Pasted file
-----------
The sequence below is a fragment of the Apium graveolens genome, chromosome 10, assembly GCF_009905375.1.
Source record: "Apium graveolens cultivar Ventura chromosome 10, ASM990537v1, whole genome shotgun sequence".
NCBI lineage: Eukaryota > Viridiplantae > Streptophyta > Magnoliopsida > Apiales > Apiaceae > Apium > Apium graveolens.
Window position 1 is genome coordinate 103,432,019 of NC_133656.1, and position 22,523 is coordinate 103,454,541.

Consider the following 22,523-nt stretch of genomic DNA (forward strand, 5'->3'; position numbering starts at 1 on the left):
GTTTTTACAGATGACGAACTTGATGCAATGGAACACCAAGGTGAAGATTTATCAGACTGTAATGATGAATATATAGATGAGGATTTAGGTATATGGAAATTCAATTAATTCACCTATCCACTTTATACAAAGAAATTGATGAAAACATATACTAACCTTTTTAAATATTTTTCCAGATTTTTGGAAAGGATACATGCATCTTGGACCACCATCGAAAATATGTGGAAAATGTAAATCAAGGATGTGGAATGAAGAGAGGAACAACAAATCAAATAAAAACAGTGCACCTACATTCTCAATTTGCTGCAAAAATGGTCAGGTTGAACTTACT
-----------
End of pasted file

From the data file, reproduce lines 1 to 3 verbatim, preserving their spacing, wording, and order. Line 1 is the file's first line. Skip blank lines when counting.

The sequence below is a fragment of the Apium graveolens genome, chromosome 10, assembly GCF_009905375.1.
Source record: "Apium graveolens cultivar Ventura chromosome 10, ASM990537v1, whole genome shotgun sequence".
NCBI lineage: Eukaryota > Viridiplantae > Streptophyta > Magnoliopsida > Apiales > Apiaceae > Apium > Apium graveolens.